At the Border: Church of God Contacts Frame Polarizing Place with Kingdom Perspective

 In All Church of God, Central, CHOG, Loving and Serving

By Carl Stagner

Twenty-twenty-three wasn’t just another year for Sherry Lamm, missions director for Central Community Church in Wichita, Kansas. Possessing personal experience working with refugees, and having long-followed the news at the border between the United States and Mexico, last year will go down in history for her as the year she got to see the setting and situation for herself. Given the polarizing nature of the headlines, the reality of the impact on people in both countries, and the opportunities for the body of Christ, her visit alongside another from the Wichita congregation of the Church of God proved timely and instructive.

Two travelers from Atlanta joined the Wichita duo down in Texas, all in partnership with Border Perspective. A “nice balance between learning and serving,” the experience allowed for a meeting with a representative from Border Patrol and site visits along the border. Facts about the long history of the border fence under presidents going back to the Franklin Roosevelt and Truman administrations, including cost of construction and miles and methods, laid the groundwork for understanding the challenges on the ground for authorities, residents, and immigrants. Through a partnership with three organizations—Catholic Charities, Team Brownsville, and Border Perspective, the volunteers moved beyond awareness to action.

“We were really impressed with the Catholic Charities facility in McAllen,” Sherry recalls. “They were serving about five hundred people each day. Upon being vetted and allowed into the United States under the asylee program, individuals and families would come to Catholic Charities, where they were able to take a shower, get new clothes, access OTC medicines and toiletries, receive a blanket and a place to sleep, and were provided food. It was very well organized and welcoming. We were asked not to talk to people about their experience, as many were still experiencing trauma. The majority of the people we saw were families and children.”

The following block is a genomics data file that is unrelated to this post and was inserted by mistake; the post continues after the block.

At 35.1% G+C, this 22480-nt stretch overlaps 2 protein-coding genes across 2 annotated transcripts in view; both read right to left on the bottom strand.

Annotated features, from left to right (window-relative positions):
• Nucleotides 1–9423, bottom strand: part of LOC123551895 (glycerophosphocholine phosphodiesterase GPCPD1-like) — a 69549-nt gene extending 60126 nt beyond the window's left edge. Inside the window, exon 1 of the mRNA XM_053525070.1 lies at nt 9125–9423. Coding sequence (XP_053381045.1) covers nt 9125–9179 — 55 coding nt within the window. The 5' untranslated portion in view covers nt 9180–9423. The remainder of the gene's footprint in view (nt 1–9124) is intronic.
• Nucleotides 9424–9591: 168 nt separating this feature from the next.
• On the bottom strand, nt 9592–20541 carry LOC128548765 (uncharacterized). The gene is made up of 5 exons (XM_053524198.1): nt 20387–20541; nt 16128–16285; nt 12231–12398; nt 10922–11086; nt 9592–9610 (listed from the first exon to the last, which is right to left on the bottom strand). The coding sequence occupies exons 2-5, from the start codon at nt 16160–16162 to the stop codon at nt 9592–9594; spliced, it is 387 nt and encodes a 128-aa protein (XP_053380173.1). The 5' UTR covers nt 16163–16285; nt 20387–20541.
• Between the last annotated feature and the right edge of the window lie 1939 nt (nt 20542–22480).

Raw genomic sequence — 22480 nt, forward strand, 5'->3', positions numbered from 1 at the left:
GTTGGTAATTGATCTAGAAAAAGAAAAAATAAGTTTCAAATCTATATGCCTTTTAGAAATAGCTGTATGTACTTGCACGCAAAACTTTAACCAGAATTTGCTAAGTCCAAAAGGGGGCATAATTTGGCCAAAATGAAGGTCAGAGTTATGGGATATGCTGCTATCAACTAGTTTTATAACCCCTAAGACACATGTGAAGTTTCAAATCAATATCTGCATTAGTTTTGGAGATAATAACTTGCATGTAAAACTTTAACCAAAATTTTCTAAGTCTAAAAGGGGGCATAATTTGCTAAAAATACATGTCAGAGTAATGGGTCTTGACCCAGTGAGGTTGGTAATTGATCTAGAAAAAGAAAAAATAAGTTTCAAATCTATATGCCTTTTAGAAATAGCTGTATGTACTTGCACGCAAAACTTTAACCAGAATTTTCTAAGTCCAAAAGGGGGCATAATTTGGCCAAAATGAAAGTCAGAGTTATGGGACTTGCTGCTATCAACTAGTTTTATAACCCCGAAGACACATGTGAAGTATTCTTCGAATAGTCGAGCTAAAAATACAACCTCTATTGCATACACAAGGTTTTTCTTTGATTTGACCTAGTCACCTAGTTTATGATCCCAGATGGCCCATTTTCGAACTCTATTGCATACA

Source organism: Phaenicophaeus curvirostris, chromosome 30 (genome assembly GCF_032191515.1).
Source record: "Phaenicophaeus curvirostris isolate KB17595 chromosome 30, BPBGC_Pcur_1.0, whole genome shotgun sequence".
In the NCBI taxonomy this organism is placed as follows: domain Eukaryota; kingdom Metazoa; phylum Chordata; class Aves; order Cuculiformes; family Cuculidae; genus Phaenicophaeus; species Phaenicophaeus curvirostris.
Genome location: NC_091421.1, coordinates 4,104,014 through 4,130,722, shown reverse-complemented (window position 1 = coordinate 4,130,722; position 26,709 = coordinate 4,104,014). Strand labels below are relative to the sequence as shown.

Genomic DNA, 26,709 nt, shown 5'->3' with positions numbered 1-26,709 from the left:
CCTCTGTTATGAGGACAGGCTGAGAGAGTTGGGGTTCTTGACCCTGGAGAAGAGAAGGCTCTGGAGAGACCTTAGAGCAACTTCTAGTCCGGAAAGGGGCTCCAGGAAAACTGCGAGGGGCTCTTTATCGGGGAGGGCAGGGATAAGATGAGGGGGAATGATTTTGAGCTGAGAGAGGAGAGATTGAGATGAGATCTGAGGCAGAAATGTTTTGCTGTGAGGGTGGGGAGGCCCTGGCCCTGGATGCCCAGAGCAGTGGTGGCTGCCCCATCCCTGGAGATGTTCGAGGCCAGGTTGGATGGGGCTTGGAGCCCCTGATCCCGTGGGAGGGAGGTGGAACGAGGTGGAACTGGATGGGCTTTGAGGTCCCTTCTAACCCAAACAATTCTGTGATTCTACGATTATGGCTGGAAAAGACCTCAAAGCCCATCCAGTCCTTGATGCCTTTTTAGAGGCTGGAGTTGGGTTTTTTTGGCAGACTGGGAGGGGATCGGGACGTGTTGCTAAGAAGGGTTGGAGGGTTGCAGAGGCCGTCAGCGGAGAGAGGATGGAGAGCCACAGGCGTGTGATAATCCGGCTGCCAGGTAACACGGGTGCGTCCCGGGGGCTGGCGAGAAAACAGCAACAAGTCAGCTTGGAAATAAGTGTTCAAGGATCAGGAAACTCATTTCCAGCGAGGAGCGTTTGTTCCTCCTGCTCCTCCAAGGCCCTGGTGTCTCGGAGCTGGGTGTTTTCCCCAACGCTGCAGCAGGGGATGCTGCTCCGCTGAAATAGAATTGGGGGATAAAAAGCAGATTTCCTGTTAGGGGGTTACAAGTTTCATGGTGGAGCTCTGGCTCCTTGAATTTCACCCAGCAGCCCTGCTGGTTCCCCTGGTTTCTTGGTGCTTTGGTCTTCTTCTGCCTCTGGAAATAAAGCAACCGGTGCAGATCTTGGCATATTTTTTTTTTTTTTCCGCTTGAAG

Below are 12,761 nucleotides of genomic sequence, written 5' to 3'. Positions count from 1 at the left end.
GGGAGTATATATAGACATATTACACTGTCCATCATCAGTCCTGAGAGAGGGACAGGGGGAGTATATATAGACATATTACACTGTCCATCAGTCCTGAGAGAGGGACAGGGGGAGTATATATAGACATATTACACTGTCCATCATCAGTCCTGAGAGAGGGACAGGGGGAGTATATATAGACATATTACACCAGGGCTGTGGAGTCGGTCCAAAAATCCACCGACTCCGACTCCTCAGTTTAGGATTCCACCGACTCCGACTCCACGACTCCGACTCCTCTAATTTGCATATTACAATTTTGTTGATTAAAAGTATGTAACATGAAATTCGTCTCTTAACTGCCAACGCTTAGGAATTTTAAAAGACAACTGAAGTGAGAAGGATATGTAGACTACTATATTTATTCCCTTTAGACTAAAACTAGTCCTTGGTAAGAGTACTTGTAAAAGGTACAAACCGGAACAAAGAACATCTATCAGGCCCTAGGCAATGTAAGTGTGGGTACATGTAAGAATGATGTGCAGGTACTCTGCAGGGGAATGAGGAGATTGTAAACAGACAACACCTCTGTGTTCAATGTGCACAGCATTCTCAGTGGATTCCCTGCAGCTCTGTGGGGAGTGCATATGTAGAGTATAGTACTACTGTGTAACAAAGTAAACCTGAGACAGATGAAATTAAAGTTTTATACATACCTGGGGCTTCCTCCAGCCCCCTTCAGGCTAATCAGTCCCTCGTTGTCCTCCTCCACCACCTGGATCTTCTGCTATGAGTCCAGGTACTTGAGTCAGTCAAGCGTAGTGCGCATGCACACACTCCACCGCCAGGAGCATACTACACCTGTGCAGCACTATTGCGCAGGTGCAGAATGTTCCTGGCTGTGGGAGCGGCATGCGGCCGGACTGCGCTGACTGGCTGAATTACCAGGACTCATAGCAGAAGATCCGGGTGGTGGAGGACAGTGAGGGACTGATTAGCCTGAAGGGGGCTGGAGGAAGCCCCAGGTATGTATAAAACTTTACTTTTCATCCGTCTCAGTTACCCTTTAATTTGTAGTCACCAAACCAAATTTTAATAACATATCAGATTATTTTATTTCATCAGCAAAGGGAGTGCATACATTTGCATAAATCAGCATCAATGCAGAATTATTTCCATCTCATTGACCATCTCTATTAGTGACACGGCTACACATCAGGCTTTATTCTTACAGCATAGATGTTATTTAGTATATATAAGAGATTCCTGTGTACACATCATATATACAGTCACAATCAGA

Clockwise from upper left: Sherry and team, historic border-area church, border bridge, border fence.

For Sherry, the trip was a notable highlight of the year; vivid memories live on in her mind, giving her much to consider about the crisis, further shaping her perspective on life and ministry, and opening her eyes even more to a very big world. She notes that the meeting with Border Patrol helped her see that “open borders” is not an accurate assessment of the situation, and it is “basically safe” on the United States side of the border. New technologies, like blimps, detect movement along the border and identify relationships when minors are involved. She notes that “the purpose of the fence is not so much to keep people out, but to channel them through legal entries.” That fact, she observes, “is for their protection, as well as [that of] border security.” She further observes that Border Patrol agents are prone to mental illness due to the pressure of the job. We can certainly be in prayer for these women and men!

When asked how the experience shaped her, Sherry had much to say.

“This experience made me more aware of the many components involved in the crisis at the border,” she explains. “It is obvious that there is a crisis, but what is important is how we will deal with it. We often have the perception that the United States takes in more than our share of refugees when, in fact, we are not even included in the top ten nations [for that statistic]. Those coming to the United States from Central and South America are not designated refugees, since the United Nations does not consider it a big-enough crisis. Therefore, the only way for them legally is through the asylum process, which must be done in the United States.”

Thinking more broadly about the application for the body of Christ, Sherry offers some additional thoughts.

“When you look at the push/pull factors,” she explains, “it is likely that people will continue to flee to the United States. So, as the church, how can we help? We are to ‘welcome the stranger,’ so how can we balance border security and compassion for those in need?”

Sherry says we can:

  • “Bring awareness of the situation to the church;
  • Help those who are arriving make the transition easier, such as English-language classes, cultural adjustment services, and friendships; and
  • Keep in mind that the children coming will soon transition and become as American as the rest of us.”

To learn more about the ministry of the Church of God around the world, visit www.chogglobal.org. For more information about Border Perspective, visit www.borderperspective.org.

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